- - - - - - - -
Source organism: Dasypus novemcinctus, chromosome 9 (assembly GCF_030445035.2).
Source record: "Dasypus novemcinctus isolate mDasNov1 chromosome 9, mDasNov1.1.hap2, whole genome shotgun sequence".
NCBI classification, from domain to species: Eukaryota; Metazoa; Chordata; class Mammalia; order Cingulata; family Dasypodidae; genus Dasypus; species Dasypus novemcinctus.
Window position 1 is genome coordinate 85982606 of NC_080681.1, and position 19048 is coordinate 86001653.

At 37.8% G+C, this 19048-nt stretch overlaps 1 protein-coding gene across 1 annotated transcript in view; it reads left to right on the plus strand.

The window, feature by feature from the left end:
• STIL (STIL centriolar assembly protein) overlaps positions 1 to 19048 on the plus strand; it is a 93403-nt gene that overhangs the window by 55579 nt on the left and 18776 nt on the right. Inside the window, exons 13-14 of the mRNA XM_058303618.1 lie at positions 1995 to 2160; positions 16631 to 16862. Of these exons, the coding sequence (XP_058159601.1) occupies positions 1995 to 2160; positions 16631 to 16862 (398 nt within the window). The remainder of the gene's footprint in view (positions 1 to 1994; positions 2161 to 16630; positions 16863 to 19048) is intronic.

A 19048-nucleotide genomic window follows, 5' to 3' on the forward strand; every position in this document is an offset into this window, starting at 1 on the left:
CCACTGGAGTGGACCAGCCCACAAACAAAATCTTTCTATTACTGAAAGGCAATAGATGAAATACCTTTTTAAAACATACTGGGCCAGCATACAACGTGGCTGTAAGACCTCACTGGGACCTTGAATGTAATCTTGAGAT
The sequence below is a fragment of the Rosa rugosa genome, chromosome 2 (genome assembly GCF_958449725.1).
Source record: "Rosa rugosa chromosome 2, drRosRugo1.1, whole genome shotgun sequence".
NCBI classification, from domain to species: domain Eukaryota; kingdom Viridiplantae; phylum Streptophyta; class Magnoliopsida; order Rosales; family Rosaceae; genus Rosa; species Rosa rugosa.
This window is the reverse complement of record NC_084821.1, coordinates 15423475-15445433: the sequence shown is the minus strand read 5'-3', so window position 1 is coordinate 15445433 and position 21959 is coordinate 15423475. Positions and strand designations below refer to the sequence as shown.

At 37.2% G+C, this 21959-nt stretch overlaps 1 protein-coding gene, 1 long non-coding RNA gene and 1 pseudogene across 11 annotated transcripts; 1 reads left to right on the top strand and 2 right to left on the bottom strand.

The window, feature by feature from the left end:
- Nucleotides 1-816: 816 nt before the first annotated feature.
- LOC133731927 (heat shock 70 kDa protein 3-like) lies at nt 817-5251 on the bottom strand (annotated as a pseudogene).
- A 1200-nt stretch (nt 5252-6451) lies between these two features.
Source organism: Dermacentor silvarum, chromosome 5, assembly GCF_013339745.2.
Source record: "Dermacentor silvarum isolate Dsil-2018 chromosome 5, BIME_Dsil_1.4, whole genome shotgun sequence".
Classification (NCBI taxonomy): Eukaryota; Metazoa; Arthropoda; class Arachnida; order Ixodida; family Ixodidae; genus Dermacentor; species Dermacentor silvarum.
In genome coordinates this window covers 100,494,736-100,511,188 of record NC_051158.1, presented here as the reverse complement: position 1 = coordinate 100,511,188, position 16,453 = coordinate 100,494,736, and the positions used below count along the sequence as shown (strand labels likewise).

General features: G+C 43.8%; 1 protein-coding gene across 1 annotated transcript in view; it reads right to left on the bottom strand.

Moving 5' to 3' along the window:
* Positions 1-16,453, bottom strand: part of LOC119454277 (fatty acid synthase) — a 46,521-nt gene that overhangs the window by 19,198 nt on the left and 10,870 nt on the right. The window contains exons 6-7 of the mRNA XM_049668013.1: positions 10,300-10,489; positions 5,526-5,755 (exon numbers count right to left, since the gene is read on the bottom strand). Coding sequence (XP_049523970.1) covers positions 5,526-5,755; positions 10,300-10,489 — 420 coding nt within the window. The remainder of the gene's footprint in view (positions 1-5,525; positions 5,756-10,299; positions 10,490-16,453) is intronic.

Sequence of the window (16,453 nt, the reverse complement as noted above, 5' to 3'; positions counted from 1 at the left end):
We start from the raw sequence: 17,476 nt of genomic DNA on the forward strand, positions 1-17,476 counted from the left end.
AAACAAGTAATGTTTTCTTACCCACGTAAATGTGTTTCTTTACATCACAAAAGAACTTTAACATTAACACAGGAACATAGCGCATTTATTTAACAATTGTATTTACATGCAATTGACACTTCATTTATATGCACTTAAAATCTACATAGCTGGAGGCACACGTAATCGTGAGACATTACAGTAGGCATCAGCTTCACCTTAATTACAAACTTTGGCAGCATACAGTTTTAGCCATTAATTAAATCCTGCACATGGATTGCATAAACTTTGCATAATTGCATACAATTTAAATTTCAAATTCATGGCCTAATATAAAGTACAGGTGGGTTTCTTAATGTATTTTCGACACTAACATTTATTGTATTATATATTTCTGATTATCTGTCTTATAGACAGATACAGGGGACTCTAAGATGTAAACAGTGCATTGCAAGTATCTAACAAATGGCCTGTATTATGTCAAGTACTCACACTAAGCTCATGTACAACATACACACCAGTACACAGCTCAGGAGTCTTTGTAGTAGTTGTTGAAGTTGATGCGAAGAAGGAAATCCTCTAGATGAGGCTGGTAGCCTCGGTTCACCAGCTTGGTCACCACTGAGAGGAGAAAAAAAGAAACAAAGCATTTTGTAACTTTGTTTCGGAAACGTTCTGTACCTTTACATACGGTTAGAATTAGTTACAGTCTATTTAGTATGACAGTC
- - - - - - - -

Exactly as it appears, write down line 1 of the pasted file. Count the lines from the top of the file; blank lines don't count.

Source organism: Dasypus novemcinctus, chromosome 9 (assembly GCF_030445035.2).